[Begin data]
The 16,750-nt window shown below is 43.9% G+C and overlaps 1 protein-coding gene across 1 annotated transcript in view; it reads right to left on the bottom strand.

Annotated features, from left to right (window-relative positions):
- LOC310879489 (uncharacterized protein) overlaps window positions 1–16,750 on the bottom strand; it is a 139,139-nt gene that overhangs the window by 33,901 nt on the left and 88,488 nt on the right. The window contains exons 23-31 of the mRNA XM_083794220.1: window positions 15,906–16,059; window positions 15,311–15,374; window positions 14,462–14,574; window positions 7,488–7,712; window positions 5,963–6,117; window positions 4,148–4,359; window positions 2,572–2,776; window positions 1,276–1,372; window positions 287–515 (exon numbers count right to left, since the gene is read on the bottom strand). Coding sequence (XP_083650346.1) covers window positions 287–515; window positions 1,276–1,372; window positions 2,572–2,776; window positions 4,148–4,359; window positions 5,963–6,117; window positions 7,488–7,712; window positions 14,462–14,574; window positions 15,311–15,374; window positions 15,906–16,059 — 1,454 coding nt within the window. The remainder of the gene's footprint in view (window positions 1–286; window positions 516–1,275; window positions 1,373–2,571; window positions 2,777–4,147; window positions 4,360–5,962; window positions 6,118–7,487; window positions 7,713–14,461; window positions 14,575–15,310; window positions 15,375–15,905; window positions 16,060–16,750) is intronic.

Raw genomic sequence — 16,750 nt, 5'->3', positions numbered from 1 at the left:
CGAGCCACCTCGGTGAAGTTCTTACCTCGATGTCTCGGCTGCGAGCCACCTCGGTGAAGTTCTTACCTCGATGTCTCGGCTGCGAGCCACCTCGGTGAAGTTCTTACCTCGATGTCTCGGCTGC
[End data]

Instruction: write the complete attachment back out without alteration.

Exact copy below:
The 16,750-nt window shown below is 43.9% G+C and overlaps 1 protein-coding gene across 1 annotated transcript in view; it reads right to left on the bottom strand.

Annotated features, from left to right (window-relative positions):
- LOC310879489 (uncharacterized protein) overlaps window positions 1–16,750 on the bottom strand; it is a 139,139-nt gene that overhangs the window by 33,901 nt on the left and 88,488 nt on the right. The window contains exons 23-31 of the mRNA XM_083794220.1: window positions 15,906–16,059; window positions 15,311–15,374; window positions 14,462–14,574; window positions 7,488–7,712; window positions 5,963–6,117; window positions 4,148–4,359; window positions 2,572–2,776; window positions 1,276–1,372; window positions 287–515 (exon numbers count right to left, since the gene is read on the bottom strand). Coding sequence (XP_083650346.1) covers window positions 287–515; window positions 1,276–1,372; window positions 2,572–2,776; window positions 4,148–4,359; window positions 5,963–6,117; window positions 7,488–7,712; window positions 14,462–14,574; window positions 15,311–15,374; window positions 15,906–16,059 — 1,454 coding nt within the window. The remainder of the gene's footprint in view (window positions 1–286; window positions 516–1,275; window positions 1,373–2,571; window positions 2,777–4,147; window positions 4,360–5,962; window positions 6,118–7,487; window positions 7,713–14,461; window positions 14,575–15,310; window positions 15,375–15,905; window positions 16,060–16,750) is intronic.

Raw genomic sequence — 16,750 nt, 5'->3', positions numbered from 1 at the left:
CGAGCCACCTCGGTGAAGTTCTTACCTCGATGTCTCGGCTGCGAGCCACCTCGGTGAAGTTCTTACCTCGATGTCTCGGCTGCGAGCCACCTCGGTGAAGTTCTTACCTCGATGTCTCGGCTGC